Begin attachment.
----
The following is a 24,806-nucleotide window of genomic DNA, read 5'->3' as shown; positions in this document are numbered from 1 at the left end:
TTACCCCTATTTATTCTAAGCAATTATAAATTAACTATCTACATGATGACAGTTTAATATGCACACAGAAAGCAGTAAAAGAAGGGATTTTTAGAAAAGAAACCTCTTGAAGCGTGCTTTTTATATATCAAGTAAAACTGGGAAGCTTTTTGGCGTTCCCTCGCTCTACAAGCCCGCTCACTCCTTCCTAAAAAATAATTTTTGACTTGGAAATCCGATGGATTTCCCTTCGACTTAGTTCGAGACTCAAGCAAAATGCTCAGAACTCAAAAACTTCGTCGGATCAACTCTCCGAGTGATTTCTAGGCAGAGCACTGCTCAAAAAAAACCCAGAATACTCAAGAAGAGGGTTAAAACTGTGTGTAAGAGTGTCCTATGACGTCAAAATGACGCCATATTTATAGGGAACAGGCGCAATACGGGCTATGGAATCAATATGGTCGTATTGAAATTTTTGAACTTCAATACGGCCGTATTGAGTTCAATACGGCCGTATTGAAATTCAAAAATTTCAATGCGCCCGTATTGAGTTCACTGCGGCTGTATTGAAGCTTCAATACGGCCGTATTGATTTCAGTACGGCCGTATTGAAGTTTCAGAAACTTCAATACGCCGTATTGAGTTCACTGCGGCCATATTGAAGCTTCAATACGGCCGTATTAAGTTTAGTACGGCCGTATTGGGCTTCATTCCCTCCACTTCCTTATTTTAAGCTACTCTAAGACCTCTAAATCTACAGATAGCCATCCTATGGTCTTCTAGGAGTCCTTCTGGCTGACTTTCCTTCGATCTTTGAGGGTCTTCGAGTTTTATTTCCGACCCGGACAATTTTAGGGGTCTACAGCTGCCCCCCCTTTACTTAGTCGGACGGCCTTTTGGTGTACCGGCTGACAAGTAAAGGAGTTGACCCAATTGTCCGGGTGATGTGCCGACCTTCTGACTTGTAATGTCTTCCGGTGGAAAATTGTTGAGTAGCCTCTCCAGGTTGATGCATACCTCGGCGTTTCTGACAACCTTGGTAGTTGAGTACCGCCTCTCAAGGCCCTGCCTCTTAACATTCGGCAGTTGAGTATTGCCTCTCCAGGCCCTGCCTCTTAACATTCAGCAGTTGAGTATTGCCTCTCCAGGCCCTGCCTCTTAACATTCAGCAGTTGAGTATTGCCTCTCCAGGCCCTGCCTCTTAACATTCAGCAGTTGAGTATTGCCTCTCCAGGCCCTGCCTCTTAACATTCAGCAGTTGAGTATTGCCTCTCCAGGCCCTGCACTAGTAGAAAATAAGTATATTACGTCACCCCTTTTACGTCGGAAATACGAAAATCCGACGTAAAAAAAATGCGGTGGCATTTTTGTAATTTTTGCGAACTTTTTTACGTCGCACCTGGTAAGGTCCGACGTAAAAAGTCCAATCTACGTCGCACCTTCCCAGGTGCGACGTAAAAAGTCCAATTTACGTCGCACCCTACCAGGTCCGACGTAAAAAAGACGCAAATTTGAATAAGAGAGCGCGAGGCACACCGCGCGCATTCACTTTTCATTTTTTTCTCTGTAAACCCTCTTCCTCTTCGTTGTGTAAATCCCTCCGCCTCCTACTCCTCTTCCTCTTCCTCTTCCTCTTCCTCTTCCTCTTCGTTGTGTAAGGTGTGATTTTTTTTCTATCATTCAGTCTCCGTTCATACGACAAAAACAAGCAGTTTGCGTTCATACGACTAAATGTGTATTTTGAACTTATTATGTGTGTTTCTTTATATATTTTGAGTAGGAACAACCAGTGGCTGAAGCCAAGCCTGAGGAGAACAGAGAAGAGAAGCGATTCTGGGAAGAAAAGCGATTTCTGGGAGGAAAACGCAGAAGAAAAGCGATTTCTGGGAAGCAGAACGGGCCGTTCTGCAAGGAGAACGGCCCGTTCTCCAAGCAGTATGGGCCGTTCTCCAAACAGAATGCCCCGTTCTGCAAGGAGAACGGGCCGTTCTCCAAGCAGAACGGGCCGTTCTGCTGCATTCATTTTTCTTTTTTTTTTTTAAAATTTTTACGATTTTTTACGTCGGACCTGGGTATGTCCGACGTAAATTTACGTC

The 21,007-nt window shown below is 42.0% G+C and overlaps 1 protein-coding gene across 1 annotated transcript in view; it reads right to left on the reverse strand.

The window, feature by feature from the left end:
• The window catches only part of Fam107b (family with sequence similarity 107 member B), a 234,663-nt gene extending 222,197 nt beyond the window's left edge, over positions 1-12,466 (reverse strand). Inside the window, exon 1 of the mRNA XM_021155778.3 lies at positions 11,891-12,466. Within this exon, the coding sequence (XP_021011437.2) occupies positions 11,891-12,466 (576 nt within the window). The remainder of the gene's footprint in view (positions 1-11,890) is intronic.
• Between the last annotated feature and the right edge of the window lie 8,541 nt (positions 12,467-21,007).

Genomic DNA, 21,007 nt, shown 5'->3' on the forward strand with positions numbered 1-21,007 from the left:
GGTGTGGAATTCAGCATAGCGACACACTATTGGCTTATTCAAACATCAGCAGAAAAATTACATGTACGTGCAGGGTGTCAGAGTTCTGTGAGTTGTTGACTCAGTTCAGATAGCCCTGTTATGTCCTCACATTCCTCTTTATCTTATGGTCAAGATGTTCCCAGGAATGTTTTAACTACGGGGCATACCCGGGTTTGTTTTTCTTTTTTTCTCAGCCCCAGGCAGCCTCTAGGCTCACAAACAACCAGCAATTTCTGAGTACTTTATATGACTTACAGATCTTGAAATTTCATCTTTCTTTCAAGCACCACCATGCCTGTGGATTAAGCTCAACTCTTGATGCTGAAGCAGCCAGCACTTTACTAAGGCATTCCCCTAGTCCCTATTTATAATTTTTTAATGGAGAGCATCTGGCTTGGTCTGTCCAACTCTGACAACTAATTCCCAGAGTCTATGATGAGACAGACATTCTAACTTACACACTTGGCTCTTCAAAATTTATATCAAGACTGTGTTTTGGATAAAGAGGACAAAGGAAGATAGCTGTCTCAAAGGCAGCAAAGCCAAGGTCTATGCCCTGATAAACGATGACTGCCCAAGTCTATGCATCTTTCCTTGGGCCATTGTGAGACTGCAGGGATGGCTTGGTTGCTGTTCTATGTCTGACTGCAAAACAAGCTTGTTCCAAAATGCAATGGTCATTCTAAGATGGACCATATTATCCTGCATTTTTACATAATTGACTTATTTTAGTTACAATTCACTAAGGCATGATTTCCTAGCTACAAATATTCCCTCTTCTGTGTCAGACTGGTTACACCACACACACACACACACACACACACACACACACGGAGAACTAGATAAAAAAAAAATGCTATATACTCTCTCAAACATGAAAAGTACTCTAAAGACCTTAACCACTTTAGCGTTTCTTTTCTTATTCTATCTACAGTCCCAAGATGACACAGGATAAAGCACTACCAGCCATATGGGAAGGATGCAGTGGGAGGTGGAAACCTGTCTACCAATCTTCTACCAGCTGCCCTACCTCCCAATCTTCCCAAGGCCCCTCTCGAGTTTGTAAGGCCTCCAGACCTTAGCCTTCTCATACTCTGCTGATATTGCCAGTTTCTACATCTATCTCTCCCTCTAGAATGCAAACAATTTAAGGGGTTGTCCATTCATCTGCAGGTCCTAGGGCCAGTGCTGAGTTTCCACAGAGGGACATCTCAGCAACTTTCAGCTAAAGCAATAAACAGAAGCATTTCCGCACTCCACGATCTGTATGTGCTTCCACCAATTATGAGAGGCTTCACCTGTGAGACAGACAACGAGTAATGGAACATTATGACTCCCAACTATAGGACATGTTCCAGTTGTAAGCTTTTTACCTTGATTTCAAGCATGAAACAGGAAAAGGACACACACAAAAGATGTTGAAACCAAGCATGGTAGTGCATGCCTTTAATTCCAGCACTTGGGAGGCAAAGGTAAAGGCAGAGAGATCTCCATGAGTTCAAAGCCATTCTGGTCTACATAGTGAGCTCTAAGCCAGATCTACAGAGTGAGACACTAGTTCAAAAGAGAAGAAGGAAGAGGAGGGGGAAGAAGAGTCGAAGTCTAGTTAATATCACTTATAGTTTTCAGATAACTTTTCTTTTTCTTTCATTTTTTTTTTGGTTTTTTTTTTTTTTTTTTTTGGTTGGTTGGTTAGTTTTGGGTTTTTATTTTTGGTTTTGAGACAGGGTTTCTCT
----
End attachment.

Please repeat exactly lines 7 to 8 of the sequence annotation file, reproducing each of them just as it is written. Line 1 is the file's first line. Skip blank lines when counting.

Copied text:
Genomic DNA, 21,007 nt, shown 5'->3' on the forward strand with positions numbered 1-21,007 from the left:
GGTGTGGAATTCAGCATAGCGACACACTATTGGCTTATTCAAACATCAGCAGAAAAATTACATGTACGTGCAGGGTGTCAGAGTTCTGTGAGTTGTTGACTCAGTTCAGATAGCCCTGTTATGTCCTCACATTCCTCTTTATCTTATGGTCAAGATGTTCCCAGGAATGTTTTAACTACGGGGCATACCCGGGTTTGTTTTTCTTTTTTTCTCAGCCCCAGGCAGCCTCTAGGCTCACAAACAACCAGCAATTTCTGAGTACTTTATATGACTTACAGATCTTGAAATTTCATCTTTCTTTCAAGCACCACCATGCCTGTGGATTAAGCTCAACTCTTGATGCTGAAGCAGCCAGCACTTTACTAAGGCATTCCCCTAGTCCCTATTTATAATTTTTTAATGGAGAGCATCTGGCTTGGTCTGTCCAACTCTGACAACTAATTCCCAGAGTCTATGATGAGACAGACATTCTAACTTACACACTTGGCTCTTCAAAATTTATATCAAGACTGTGTTTTGGATAAAGAGGACAAAGGAAGATAGCTGTCTCAAAGGCAGCAAAGCCAAGGTCTATGCCCTGATAAACGATGACTGCCCAAGTCTATGCATCTTTCCTTGGGCCATTGTGAGACTGCAGGGATGGCTTGGTTGCTGTTCTATGTCTGACTGCAAAACAAGCTTGTTCCAAAATGCAATGGTCATTCTAAGATGGACCATATTATCCTGCATTTTTACATAATTGACTTATTTTAGTTACAATTCACTAAGGCATGATTTCCTAGCTACAAATATTCCCTCTTCTGTGTCAGACTGGTTACACCACACACACACACACACACACACACACACACACGGAGAACTAGATAAAAAAAAAATGCTATATACTCTCTCAAACATGAAAAGTACTCTAAAGACCTTAACCACTTTAGCGTTTCTTTTCTTATTCTATCTACAGTCCCAAGATGACACAGGATAAAGCACTACCAGCCATATGGGAAGGATGCAGTGGGAGGTGGAAACCTGTCTACCAATCTTCTACCAGCTGCCCTACCTCCCAATCTTCCCAAGGCCCCTCTCGAGTTTGTAAGGCCTCCAGACCTTAGCCTTCTCATACTCTGCTGATATTGCCAGTTTCTACATCTATCTCTCCCTCTAGAATGCAAACAATTTAAGGGGTTGTCCATTCATCTGCAGGTCCTAGGGCCAGTGCTGAGTTTCCACAGAGGGACATCTCAGCAACTTTCAGCTAAAGCAATAAACAGAAGCATTTCCGCACTCCACGATCTGTATGTGCTTCCACCAATTATGAGAGGCTTCACCTGTGAGACAGACAACGAGTAATGGAACATTATGACTCCCAACTATAGGACATGTTCCAGTTGTAAGCTTTTTACCTTGATTTCAAGCATGAAACAGGAAAAGGACACACACAAAAGATGTTGAAACCAAGCATGGTAGTGCATGCCTTTAATTCCAGCACTTGGGAGGCAAAGGTAAAGGCAGAGAGATCTCCATGAGTTCAAAGCCATTCTGGTCTACATAGTGAGCTCTAAGCCAGATCTACAGAGTGAGACACTAGTTCAAAAGAGAAGAAGGAAGAGGAGGGGGAAGAAGAGTCGAAGTCTAGTTAATATCACTTATAGTTTTCAGATAACTTTTCTTTTTCTTTCATTTTTTTTTTGGTTTTTTTTTTTTTTTTTTTTGGTTGGTTGGTTAGTTTTGGGTTTTTATTTTTGGTTTTGAGACAGGGTTTCTCT